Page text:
Above: Earles forks on three BMW motorcycles.

The Earles Fork on Motorcycles

by Jeff Dean

Today is

The Earles fork was a variety of leading link fork where the pivot point was aft of the rear of the front wheel — this was the basis of a patent for the design. Designed by Englishman Ernest Richard George Earles, this triangulated fork actually caused the front end of a motorcycle to rise when braking hard — the reverse of the action of a telescopic fork. It was designed to accommodate sidecars, and from 1955 to 1969, BMW used the fork even though most of its motorcycles were sold as solo bikes.

See Earles' 1951 patent application at the bottom of this page.

Perhaps the greatest benefit of the Earles fork in sidecar use was its adjustability for rake and trail. The swinging arm pivot had two positions. Moving it to the forward position reduced trail, allowing the bike to turn with less effort when a sidecar was attached.

The photos below shows the Earles fork as used by a British company, Douglas motorcycles, on its 1950s vintage, opposed-twin, 348cc Dragonfly model, two of only 1,600 built. Notice that this Earles fork has only one swing-arm pivot point, unlike BMW's forks, so it was intended only for solo usage, and was not adjustable for sidecar use.

The motorcycle manufacturer that produced the most Earles-fork equipped motorcycles clearly was Munich-based BMW. Ironically, in 1935 it was the first manufacturer to produce oil-dampened telescopic forks on a production motorcycle, on the R12 and R17, which it then abandoned for the Earles fork. (Note: The first motorcycle equipped with hydraulic front forks was the 1934 R7, a concept machine that never went into production.) The Earles fork was most useful in sidecar-equipped motorcycles, but the vast majority of BMW's Earles fork bikes were sold as solo machines.

From the 1956 through the 1969 model years, most of its motorcycles — both twins and singles — came with Earles forks. These models included the R26, R50, R60, R69, R27, R50/2, R50S, R60/2, and R69S.

Above: A BMW R60/2 on the left, and an R69S on the right, both with Earles forks. Note that the swinging arms are mounted in the rear pivot points, which is appropriate for solo motorcycles. For sidecar use the swing arm is moved to the forward pivot point (other changes would be required as well, such as different rear drive gears, a different speedometer ratio, and stiffer suspension units).

Above: A factory diagram of the R69S Earles fork from the 1966 BMW Instruction Manual on the left and an original blue R50/2 on the right. Click on the diagram to read “Technical Data” pages from the 1967 owners manual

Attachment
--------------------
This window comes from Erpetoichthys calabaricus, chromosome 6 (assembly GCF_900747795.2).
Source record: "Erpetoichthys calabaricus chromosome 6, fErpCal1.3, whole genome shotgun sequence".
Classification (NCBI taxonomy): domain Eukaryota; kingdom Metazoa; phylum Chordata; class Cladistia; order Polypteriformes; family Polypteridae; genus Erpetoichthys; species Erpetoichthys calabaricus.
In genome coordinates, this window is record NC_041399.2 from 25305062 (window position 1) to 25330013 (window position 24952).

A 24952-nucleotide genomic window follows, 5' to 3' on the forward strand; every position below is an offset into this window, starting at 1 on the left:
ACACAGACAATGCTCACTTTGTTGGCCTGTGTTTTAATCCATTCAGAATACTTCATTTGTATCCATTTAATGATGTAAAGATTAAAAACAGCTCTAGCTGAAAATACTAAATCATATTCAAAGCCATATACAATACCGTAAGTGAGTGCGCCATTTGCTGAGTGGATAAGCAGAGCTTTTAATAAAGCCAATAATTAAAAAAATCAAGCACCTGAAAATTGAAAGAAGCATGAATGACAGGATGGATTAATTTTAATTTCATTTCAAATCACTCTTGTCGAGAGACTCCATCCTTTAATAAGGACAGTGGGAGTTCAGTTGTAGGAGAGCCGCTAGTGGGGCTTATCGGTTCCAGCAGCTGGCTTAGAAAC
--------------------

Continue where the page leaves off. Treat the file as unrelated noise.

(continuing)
Below: Where is the world's only “Earles Fork Road?” It is the home of Bench Mark Works, founded by Craig “Vech” Vechorik, which supplies parts for vintage BMW riders all over the world. This noted road is in Sturgis, Mississippi, southwest of Starkville:

The sign below was placed in 2013 at the entrance to my driveway by my good friends Jim and Denise Strang. It was an amazing birthday surprise!

Right: With the R1100RS in 1993, BMW introduced on its boxer twins the Telelever fork, a variant of the British Saxon-Motodd design, wherein an additional swingarm that mounts to the frame and supports the spring. This causes the trail and castor angle (rake) to increase during braking instead of decreasing as with traditional telescopic forks. The two fork sliders have no damping, as a central coilover hydraulic damper, supported by an A-frame connected to the engine crankcase, handles that.

As with the Earles fork, this fork can eliminate dive during braking if it is tuned to do so. However, BMW tunes in minimal dive under hard braking because riders are used to that with telescopic forks.

The fork of the Russian Ural motorcycle, seen to the right, is a leading link fork, not an Earles fork, and is installed on many Ural sidecar-equipped motorcycles.

As noted above, in an Earles fork the pivot point is aft of the rear of the front wheel — that was the basis of a patent for the design. The pivot point of the leading link fork is forward of the rear of the tire.

Another leading-link fork is the “ExtensoDive” fork by EML Engineering in Holland.

On December 5, 1951, Ernest Richard George Earles applied for a patent on "Motor Cycle Front Wheel Forks." Below are copies of his four-page patent application for the forks, now known as Earles Forks. The first image below is page four of the patent application, which is Earles' own diagram of his concept. Click on the second image below, which are the pages of his application, to see the full patent application in a PDF file.